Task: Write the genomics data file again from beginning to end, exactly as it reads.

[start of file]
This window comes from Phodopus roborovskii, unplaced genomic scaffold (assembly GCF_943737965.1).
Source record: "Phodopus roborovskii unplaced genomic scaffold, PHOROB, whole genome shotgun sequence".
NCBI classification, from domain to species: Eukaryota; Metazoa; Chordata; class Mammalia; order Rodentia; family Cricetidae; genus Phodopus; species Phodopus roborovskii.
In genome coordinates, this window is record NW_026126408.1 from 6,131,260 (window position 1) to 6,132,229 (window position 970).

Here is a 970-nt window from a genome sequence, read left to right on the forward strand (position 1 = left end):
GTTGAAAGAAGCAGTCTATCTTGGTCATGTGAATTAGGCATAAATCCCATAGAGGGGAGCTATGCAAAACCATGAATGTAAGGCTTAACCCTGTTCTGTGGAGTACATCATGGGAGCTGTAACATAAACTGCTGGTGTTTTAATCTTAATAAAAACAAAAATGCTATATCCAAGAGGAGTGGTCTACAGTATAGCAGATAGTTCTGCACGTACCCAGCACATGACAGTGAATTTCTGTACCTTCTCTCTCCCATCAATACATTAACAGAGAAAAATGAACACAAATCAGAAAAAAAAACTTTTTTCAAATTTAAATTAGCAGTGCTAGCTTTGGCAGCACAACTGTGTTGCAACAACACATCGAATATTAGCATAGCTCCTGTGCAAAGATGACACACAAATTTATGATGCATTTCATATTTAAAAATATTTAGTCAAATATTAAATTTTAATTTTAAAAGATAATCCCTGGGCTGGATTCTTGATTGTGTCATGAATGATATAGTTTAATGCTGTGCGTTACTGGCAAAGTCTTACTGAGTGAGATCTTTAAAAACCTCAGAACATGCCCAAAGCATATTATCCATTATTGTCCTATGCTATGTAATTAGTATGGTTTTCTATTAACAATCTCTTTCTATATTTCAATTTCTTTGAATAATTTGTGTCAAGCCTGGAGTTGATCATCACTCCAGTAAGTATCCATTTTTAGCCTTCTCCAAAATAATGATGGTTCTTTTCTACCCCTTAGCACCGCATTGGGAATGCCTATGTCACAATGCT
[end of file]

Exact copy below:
This window comes from Phodopus roborovskii, unplaced genomic scaffold (assembly GCF_943737965.1).
Source record: "Phodopus roborovskii unplaced genomic scaffold, PHOROB, whole genome shotgun sequence".
NCBI classification, from domain to species: Eukaryota; Metazoa; Chordata; class Mammalia; order Rodentia; family Cricetidae; genus Phodopus; species Phodopus roborovskii.
In genome coordinates, this window is record NW_026126408.1 from 6,131,260 (window position 1) to 6,132,229 (window position 970).

Here is a 970-nt window from a genome sequence, read left to right on the forward strand (position 1 = left end):
GTTGAAAGAAGCAGTCTATCTTGGTCATGTGAATTAGGCATAAATCCCATAGAGGGGAGCTATGCAAAACCATGAATGTAAGGCTTAACCCTGTTCTGTGGAGTACATCATGGGAGCTGTAACATAAACTGCTGGTGTTTTAATCTTAATAAAAACAAAAATGCTATATCCAAGAGGAGTGGTCTACAGTATAGCAGATAGTTCTGCACGTACCCAGCACATGACAGTGAATTTCTGTACCTTCTCTCTCCCATCAATACATTAACAGAGAAAAATGAACACAAATCAGAAAAAAAAACTTTTTTCAAATTTAAATTAGCAGTGCTAGCTTTGGCAGCACAACTGTGTTGCAACAACACATCGAATATTAGCATAGCTCCTGTGCAAAGATGACACACAAATTTATGATGCATTTCATATTTAAAAATATTTAGTCAAATATTAAATTTTAATTTTAAAAGATAATCCCTGGGCTGGATTCTTGATTGTGTCATGAATGATATAGTTTAATGCTGTGCGTTACTGGCAAAGTCTTACTGAGTGAGATCTTTAAAAACCTCAGAACATGCCCAAAGCATATTATCCATTATTGTCCTATGCTATGTAATTAGTATGGTTTTCTATTAACAATCTCTTTCTATATTTCAATTTCTTTGAATAATTTGTGTCAAGCCTGGAGTTGATCATCACTCCAGTAAGTATCCATTTTTAGCCTTCTCCAAAATAATGATGGTTCTTTTCTACCCCTTAGCACCGCATTGGGAATGCCTATGTCACAATGCT